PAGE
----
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Papaya as Wound Healer and Skin Agent

Page history last edited by ecop 10 years, 1 month ago

 

 

Papaya as Wound Healer and Skin Agent

 

By: David Chun

 


 

Description and Rationale

 

 

Papaya is one of the most popular tropical fruits of the Philippines. Most people eat papaya as a snack, dessert, or even as a meal because it is both delicious and nutritious, containing lots of nutrients such as vitamin C and papain. Papain is an enzyme contained in the green papaya fruit and the leaves of the papaya tree. Papain has been used as a natural meat tenderizer and today is an ingredient in many commercial meat tenderizers.

         

What is the papaya’s impact on the local ecology? Is it just consumed by humans and animals as food? Does it provide enough nutrients for people to remain healthy and not get sick? How does papaya affect the local Filipinos’ livelihood that depends on the small amount of salary they earn from selling them? Do papaya fruits carry diseases that might infect other organisms? Can papayas grow in harsh environment? Is there a specific reason why papaya should be recommended as a “main” fruit?

         

Might there be new ways to utilize papaya for medicine or livelihood?

Recent observations of people with skin problems and youth all over the Philippines, including Baguio, Manila, Angeles, and Palawan, show that papaya is used as facial massage packs. Its tenderizing properties are also being applied to the human body through injection. But what are the reasons for this regard and utilization? How much is based on experience and scientific observations and how much is based on notion or assumption? If more beneficial uses of papaya are found, such as medicine for healing and prevention, fertilizer, livestock feed, or other livelihood-enhancing ventures, what would be the best way(s) to communicate the findings to the people? 

 

The fundamental purpose of this project will be to research the biology and ecology of papaya growing, primarily in the forests or papaya farms, through a search of literature as well as firsthand observations and interviews with people who utilizes or experienced growing papaya. These fundamental findings will help guide the experimental phase, where key variables of the papaya’s other usefulness will be further explored.

 

It is hoped that new uses of papaya might help improve the livelihood of the Filipino people living all over the Philippines through a more informed understanding of an abundant biological resource.

 

 

 

 

 

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Biology

 

Common Names and Synonyms

 

Papaya is also called the Carica papaya. To papaya farmers, it’s also known as papaw or pawpaw, since there are some other types of papayas that are slightly different by shape and taste. Also, the pronunciation of the word, papaya, slightly differs by where it originates from. Other synonyms include Papaya (Philippines); Asimina (America); Mugua (China); Lechosa (Spain).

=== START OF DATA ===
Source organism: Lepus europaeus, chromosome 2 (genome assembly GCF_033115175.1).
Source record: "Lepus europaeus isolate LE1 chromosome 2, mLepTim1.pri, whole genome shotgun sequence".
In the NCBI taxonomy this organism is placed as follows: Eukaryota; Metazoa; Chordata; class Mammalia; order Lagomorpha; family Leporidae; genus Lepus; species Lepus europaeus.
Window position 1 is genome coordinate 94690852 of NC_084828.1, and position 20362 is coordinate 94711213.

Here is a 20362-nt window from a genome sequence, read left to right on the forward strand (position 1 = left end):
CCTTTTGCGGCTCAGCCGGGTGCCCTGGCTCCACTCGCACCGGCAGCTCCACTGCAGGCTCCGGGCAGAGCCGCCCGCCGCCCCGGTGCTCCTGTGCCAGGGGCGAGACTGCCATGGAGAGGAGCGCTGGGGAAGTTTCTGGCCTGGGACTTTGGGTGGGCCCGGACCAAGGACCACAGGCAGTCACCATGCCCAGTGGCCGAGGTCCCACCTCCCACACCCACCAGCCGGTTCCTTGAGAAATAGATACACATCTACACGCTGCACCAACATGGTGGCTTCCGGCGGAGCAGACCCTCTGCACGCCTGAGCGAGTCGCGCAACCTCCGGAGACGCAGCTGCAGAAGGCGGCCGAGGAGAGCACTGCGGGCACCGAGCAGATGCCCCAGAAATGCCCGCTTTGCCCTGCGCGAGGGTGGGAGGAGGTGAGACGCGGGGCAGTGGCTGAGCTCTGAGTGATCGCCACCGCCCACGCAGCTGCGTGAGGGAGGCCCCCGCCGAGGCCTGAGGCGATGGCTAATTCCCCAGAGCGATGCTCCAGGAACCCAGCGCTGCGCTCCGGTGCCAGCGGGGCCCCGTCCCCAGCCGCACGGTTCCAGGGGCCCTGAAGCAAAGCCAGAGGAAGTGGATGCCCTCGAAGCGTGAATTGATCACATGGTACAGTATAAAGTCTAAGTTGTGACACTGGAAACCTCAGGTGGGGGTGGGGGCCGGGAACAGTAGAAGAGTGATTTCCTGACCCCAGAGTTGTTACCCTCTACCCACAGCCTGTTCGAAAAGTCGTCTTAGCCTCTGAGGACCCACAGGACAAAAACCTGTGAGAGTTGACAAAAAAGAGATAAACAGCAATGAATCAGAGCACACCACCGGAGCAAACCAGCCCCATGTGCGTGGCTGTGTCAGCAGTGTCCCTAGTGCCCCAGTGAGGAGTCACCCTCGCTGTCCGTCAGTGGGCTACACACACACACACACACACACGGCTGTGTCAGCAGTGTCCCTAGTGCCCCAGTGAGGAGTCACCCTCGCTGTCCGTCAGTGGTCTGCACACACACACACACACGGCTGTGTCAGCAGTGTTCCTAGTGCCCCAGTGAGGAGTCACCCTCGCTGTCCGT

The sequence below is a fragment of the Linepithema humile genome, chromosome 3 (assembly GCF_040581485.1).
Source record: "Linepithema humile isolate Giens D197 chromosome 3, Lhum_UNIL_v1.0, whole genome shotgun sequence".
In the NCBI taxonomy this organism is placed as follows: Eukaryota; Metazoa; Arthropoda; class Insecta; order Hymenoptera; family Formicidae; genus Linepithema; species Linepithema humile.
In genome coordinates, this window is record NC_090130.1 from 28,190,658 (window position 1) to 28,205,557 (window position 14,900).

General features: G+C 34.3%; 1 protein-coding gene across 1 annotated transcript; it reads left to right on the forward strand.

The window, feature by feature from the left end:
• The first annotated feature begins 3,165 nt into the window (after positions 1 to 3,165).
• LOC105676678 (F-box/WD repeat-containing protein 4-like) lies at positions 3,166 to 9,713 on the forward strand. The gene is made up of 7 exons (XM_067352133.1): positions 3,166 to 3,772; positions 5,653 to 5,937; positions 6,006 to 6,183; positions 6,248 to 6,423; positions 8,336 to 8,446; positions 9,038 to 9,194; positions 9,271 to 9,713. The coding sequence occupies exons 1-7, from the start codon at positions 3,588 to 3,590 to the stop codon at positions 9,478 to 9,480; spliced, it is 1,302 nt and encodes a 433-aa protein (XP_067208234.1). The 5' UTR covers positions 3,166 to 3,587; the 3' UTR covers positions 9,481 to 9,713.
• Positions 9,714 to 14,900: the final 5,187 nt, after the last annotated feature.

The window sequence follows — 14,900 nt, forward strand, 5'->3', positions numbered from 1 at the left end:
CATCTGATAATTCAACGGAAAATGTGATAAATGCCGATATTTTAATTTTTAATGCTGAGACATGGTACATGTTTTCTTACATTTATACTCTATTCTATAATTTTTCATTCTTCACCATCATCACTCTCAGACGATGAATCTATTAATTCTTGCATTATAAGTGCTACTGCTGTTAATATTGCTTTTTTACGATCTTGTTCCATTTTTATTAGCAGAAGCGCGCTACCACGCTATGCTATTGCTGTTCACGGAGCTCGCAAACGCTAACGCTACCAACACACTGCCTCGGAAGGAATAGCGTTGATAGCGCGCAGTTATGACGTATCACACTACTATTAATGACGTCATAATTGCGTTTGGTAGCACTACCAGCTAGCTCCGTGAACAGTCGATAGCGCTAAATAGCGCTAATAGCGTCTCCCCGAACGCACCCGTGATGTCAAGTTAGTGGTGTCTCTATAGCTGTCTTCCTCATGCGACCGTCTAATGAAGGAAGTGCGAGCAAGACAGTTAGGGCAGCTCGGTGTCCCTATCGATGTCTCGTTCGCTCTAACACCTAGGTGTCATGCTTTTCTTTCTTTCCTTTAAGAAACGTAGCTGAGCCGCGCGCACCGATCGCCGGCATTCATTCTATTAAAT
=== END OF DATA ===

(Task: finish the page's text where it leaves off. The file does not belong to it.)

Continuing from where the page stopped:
Classification

                Kingdom: Plantae

                Phylum: Tracheophyta

Class: Magnoliopsida (flowering plants)

Order: Brassicales (flowering plants that can produce oil compounds

Family: Caricaseae (trees with milky juice and large palmately lobed leaves)

Genus: Carica (chiefly tropical trees that includes the papaya)

Species: C. papaya (tropical shrub or small tree having huge deeply palmately cleft leaves and large oblong yellow fruit.

 

 

 

 

 

 

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Morphology and Physical Description

 

Commonly referred to as a tree, the plant is a large herb growing from 6 to 10 ft the first year and reaching 20 or even 30 ft in height, with a hollow green or deep-purple stem becoming 12 to 16 inches or thicker at the base and roughened by leaf scars. The leaves emerge directly from the upper part of the stem in a spiral on nearly horizontal petioles 1 to 3 1/2 ft long, hollow, succulent, green or more or less dark purple. The blade, deeply divided into 5 to 9 main segments, each irregularly subdivided, varies from 1 to 2 ft in width and has yellowish ribs and veins. Both the stem and leaves contain copious white milky latex (tinted covering).

The 5-petalled flowers are fleshy, waxy and slightly fragrant. Some plants bear only short-stalked pistillate (female) flowers, waxy and white; or hermaprodite (perfect) flowers (having female and male organs), white with bright-yellow anthers and borne on short stalks; while others may bear only staminate (male) flowers, clustered on panicles to 5 or 6 ft long.

Generally, the fruit is melon-like, oval to nearly round, somewhat elongated club-shaped, 6 to 20 inches long and 4 to 8 inches thick; weighing up to 9 kg. Naturalized plants bear miniature fruits 1 to 6 inches long. The skin is waxy and thin but fairly tough. When the fruit is green and hard it is rich in white latex. As it ripens, it becomes light or deep yellow externally and the thick wall of succulent flesh becomes aromatic, yellow, orange or various shades of red. It is then juicy, sweetish and somewhat like a melon in flavor; in some types quite musky. Attached lightly to the wall by soft, white, fibrous tissue, are usually numerous small, black, ovoid, corrugated, peppery seeds about 3/16 inches long, each coated with a transparent, gelatinous aril.

 

Cultivation

 

Papaya is now cultivated in most tropical countries. In cultivation, it grows rapidly, fruiting within 3 years. It is, however, highly frost sensitive. Papayas are grown in regions where light frosts are experienced. It prefers a warm climate and rich, well-drained soil. In order for papayas to grow, it needs an ample amount of sunlight. Papaya trees need water for their development but not too much, because it might develop root rot (type of disease).It grows best on hammock soils, but it is also successful on "high pine" lands if properly fertilized. In some regions the plant has become thoroughly naturalized and springs up wherever a clearing is made, the seeds being scattered by birds and other agencies.

 

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Reproduction

 

A papaya tree uses sexual reproduction since it is a flowering plant. The tree can be either male or female or both. Only the hermaphrodite (female) plant will fruit. The fruit contains seeds. The papaya tree is reproduced when an animal or a consumer “sends it out” after it eats the papaya in another place. Another way a papaya tree reproduces is by pollination of the flowers. The development in the life cycle of the papaya tree is very rapid, but it is a short lived tree. In order for the papaya tree to develop healthy, it needs a good organic pesticide, since it is prone to tree diseases.

 

Environmental Factors